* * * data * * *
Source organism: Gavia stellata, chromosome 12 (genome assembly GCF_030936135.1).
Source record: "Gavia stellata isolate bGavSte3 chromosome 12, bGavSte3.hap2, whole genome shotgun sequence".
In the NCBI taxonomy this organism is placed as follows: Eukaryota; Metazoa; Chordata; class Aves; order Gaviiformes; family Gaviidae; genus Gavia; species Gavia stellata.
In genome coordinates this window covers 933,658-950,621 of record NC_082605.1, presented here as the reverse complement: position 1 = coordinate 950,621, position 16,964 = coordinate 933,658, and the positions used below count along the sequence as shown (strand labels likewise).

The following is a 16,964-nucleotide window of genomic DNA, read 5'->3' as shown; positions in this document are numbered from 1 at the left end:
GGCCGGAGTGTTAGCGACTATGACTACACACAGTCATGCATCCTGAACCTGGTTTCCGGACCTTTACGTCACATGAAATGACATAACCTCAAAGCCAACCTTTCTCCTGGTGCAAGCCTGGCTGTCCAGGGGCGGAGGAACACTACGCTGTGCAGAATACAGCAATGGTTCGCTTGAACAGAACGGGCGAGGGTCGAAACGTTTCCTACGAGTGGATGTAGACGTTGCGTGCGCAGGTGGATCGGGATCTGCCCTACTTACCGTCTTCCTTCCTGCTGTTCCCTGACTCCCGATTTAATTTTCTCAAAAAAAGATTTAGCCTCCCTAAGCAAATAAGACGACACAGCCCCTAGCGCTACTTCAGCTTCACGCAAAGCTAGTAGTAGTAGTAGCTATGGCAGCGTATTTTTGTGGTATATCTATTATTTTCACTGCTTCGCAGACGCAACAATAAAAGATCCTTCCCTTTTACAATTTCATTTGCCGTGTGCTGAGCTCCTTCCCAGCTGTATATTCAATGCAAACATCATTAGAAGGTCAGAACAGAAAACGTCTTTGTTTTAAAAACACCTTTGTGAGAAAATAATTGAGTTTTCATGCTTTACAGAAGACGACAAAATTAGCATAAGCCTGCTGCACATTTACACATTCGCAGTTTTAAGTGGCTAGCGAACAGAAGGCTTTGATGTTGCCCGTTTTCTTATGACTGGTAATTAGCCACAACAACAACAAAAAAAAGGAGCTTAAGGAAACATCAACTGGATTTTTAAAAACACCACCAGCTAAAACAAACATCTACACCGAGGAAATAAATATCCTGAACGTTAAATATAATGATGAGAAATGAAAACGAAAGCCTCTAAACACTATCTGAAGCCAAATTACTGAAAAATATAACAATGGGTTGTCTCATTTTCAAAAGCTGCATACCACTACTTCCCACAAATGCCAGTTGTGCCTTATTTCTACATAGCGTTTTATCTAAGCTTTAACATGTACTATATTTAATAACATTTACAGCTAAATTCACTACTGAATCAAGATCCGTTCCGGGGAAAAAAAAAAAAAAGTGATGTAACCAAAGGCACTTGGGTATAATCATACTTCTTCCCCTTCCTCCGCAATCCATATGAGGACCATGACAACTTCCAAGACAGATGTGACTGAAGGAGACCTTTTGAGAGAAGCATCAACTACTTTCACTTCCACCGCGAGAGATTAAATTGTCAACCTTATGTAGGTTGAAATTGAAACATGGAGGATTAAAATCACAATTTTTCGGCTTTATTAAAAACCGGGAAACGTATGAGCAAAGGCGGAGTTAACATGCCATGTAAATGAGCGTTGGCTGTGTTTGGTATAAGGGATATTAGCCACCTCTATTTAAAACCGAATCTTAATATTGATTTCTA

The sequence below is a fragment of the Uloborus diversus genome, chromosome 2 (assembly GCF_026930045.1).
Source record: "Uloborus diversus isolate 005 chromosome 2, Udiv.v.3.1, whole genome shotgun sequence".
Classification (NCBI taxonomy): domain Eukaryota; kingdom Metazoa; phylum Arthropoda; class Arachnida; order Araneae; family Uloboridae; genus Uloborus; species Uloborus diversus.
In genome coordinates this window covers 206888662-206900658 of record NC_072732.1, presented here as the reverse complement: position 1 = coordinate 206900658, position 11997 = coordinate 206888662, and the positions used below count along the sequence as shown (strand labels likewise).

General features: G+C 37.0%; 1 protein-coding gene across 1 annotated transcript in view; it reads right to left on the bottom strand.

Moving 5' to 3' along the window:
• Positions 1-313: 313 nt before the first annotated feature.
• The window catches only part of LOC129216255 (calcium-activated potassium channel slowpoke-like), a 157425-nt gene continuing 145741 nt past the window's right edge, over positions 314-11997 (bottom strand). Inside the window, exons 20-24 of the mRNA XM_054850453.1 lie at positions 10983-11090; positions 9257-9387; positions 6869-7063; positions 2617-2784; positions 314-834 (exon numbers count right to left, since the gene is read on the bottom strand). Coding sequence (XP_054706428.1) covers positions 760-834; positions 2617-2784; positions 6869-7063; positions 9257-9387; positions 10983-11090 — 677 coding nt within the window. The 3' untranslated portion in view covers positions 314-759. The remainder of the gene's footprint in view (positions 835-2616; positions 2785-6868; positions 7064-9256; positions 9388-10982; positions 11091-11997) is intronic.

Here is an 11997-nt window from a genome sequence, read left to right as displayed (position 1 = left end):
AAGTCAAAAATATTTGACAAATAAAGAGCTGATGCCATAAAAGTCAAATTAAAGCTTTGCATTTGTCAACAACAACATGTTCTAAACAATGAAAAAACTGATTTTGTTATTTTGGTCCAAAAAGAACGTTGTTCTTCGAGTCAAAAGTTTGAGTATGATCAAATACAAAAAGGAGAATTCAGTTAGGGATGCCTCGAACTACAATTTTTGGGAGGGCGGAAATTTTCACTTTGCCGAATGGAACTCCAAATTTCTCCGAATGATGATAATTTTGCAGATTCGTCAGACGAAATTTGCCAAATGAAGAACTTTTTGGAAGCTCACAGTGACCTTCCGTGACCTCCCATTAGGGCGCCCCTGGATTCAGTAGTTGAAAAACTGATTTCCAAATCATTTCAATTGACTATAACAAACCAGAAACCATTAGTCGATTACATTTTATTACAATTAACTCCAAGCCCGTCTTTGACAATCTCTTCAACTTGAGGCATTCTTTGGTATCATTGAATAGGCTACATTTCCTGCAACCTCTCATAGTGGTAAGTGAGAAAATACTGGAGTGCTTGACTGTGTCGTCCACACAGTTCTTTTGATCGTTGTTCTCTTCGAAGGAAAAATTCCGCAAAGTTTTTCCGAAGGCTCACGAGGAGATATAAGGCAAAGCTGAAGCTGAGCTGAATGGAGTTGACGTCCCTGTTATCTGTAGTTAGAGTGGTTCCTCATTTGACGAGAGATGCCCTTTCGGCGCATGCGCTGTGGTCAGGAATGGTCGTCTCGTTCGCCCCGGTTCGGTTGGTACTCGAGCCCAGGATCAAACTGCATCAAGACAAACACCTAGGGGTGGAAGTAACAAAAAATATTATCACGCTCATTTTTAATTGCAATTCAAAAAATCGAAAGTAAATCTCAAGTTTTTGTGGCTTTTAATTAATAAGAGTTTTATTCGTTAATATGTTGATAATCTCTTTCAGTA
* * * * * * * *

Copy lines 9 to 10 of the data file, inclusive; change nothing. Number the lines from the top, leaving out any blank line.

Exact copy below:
Classification (NCBI taxonomy): domain Eukaryota; kingdom Metazoa; phylum Arthropoda; class Arachnida; order Araneae; family Uloboridae; genus Uloborus; species Uloborus diversus.
In genome coordinates this window covers 206888662-206900658 of record NC_072732.1, presented here as the reverse complement: position 1 = coordinate 206900658, position 11997 = coordinate 206888662, and the positions used below count along the sequence as shown (strand labels likewise).